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Open the book on the Boston Book Festival

An illustration by E.B. Lewis from “Preaching to the Chickens: The Story of Young John Lewis.”E.B. Lewis

Illustrated civil rights story

Georgia congressman John Lewis has been a civil-rights activist for more than 50 years. He was a Freedom Rider and in 1963 he became the youngest leader of the March on Washington for Jobs and Freedom. Two years later he stood on the front lines when police officers in Alabama attacked him and other unarmed demonstrators in Selma.

As a boy, Lewis dreamed of inspiring people with his words to take action. He practiced before the chickens on his family’s farm. That’s the genesis of a new picture book “Preaching to the Chickens: The Story of Young John Lewis” (Penguin) written by Jabari Asim and illustrated by E.B. Lewis. In addition to writing children’s books as well as adult nonfiction and novels, Asim is a writing professor at Emerson College and executive editor of The Crisis, the NAACP’s magazine. At the Boston Book Festival on Saturday, he’ll do a reading from “Preacher” for 5- to 8-year-olds and moderate a panel on debut novels.

Open the book on Boston Book Fest

Speaking of the Boston Book Festival, it’s time to check out the dozens of sessions on the schedule and decide which ones to make a beeline for. Keynote speakers include Colson Whitehead (fiction), Jon Klassen (children’s books), Kami Garcia (young adult), James Gleick (nonfiction), Susan Faludi (memoir), and Boston Globe critic Sebastian Smee (art history). In each case, the keynote author will be in conversation with a bookish counterpart such as Saeed Jones, a culture editor at BuzzFeed, or radio host Christopher Lydon.

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As a light-hearted prelude to the festival, the Boston Literary District is hosting Lit Crawl Boston on Thursday at a handful of stops on Newbury Street. The line-up includes a Wheel of Austen literary improv game. Details at bostonbookfest.org.

Harvard professor honored

A “Saturday Night Live” sketch from 1980 called “In Search of the Negro Republican” placed a zoologist at a Manhattan cocktail party on a quest for the elusive creature. This piece of political satire still resonates, writes Leah Wright Rigueur in her book “The Loneliness of the Black Republican” (Princeton University). Rigueur’s book, which covers the period between the New Deal and the election of Ronald Reagan, will be honored by the New England Historical Association at its annual conference on Oct. 22. A professor at Harvard’s Kennedy School, Rigueur will receive the James P. Hanlan Book Award, which highlights the work of a historian living and/or working in New England.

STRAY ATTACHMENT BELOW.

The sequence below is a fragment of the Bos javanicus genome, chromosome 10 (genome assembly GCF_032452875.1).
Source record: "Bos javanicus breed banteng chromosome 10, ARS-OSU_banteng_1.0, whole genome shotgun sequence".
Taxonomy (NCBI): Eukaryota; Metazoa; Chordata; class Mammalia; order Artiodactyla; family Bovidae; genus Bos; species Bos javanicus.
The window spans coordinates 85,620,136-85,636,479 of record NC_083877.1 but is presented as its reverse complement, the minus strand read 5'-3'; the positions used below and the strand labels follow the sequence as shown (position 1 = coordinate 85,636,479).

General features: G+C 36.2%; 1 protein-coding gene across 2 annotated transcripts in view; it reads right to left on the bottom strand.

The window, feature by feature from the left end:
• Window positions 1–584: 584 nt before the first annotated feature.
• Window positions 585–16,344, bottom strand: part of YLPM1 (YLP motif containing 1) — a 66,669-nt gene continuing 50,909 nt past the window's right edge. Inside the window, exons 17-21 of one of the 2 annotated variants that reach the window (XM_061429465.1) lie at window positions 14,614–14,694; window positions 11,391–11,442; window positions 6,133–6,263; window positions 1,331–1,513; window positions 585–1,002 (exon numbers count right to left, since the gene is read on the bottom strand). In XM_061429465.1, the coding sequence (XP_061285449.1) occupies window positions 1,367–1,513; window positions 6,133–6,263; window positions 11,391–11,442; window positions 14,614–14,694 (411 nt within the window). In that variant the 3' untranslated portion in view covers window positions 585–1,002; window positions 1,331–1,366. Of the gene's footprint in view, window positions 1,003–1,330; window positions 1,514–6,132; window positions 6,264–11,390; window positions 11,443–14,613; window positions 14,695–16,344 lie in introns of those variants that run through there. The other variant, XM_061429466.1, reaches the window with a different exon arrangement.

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Documenting historic tale

The story of the Americans who safeguarded the nation’s founding documents is the subject of Stephen Puleo’s new book “American Treasures: The Secret Efforts to Save the Declaration of Independence, the Constitution and the Gettysburg Address” (St. Martin’s). As Hitler’s armies advanced across Europe in 1941, the three founding documents were taken far from Washington, D.C., for safekeeping.

Coming out

“A Very English Scandal: Sex, Lies and a Murder Plot at the Heart of the Establishment” by John Preston (Other)

“Small Great Things” by Jodi Picoult (Ballantine)

Pick of the Week

Barbara Kelly of Kelly’s Books To Go in South Portland, Maine, recommends “The Kept Woman” by Karin Slaughter (Morrow): “This suspenseful tour de force features Georgia detective Will Trent in a compelling mystery involving a superstar sports figure, his wife, and a rape. The athlete had already been cleared of the rape allegations when a dead man is found in a building he is renovating into a high-end club. At the scene, blood is found that doesn’t match that of the dead man, indicating that there is a second victim — a woman — in dire trouble.”

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Jan Gardner can be reached at JanLGardner@yahoo.com.